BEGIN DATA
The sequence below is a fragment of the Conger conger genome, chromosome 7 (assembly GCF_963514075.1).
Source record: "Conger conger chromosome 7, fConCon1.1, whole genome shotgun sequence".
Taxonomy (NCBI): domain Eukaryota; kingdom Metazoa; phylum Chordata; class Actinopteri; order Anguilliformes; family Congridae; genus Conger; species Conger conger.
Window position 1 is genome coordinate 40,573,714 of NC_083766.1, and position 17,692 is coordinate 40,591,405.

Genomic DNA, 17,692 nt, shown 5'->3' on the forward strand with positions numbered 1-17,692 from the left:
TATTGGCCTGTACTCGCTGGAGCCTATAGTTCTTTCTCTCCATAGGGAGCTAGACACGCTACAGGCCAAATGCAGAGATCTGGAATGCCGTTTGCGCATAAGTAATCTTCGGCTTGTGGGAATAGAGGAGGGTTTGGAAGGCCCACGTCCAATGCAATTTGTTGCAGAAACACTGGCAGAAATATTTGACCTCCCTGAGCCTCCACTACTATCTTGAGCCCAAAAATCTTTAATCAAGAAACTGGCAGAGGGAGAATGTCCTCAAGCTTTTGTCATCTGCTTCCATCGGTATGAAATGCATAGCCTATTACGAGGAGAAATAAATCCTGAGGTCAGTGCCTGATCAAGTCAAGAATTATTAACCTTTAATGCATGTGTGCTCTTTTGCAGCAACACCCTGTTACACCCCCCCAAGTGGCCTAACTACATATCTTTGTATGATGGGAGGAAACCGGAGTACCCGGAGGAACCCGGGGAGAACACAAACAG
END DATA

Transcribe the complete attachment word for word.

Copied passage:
The sequence below is a fragment of the Conger conger genome, chromosome 7 (assembly GCF_963514075.1).
Source record: "Conger conger chromosome 7, fConCon1.1, whole genome shotgun sequence".
Taxonomy (NCBI): domain Eukaryota; kingdom Metazoa; phylum Chordata; class Actinopteri; order Anguilliformes; family Congridae; genus Conger; species Conger conger.
Window position 1 is genome coordinate 40,573,714 of NC_083766.1, and position 17,692 is coordinate 40,591,405.

Genomic DNA, 17,692 nt, shown 5'->3' on the forward strand with positions numbered 1-17,692 from the left:
TATTGGCCTGTACTCGCTGGAGCCTATAGTTCTTTCTCTCCATAGGGAGCTAGACACGCTACAGGCCAAATGCAGAGATCTGGAATGCCGTTTGCGCATAAGTAATCTTCGGCTTGTGGGAATAGAGGAGGGTTTGGAAGGCCCACGTCCAATGCAATTTGTTGCAGAAACACTGGCAGAAATATTTGACCTCCCTGAGCCTCCACTACTATCTTGAGCCCAAAAATCTTTAATCAAGAAACTGGCAGAGGGAGAATGTCCTCAAGCTTTTGTCATCTGCTTCCATCGGTATGAAATGCATAGCCTATTACGAGGAGAAATAAATCCTGAGGTCAGTGCCTGATCAAGTCAAGAATTATTAACCTTTAATGCATGTGTGCTCTTTTGCAGCAACACCCTGTTACACCCCCCCAAGTGGCCTAACTACATATCTTTGTATGATGGGAGGAAACCGGAGTACCCGGAGGAACCCGGGGAGAACACAAACAG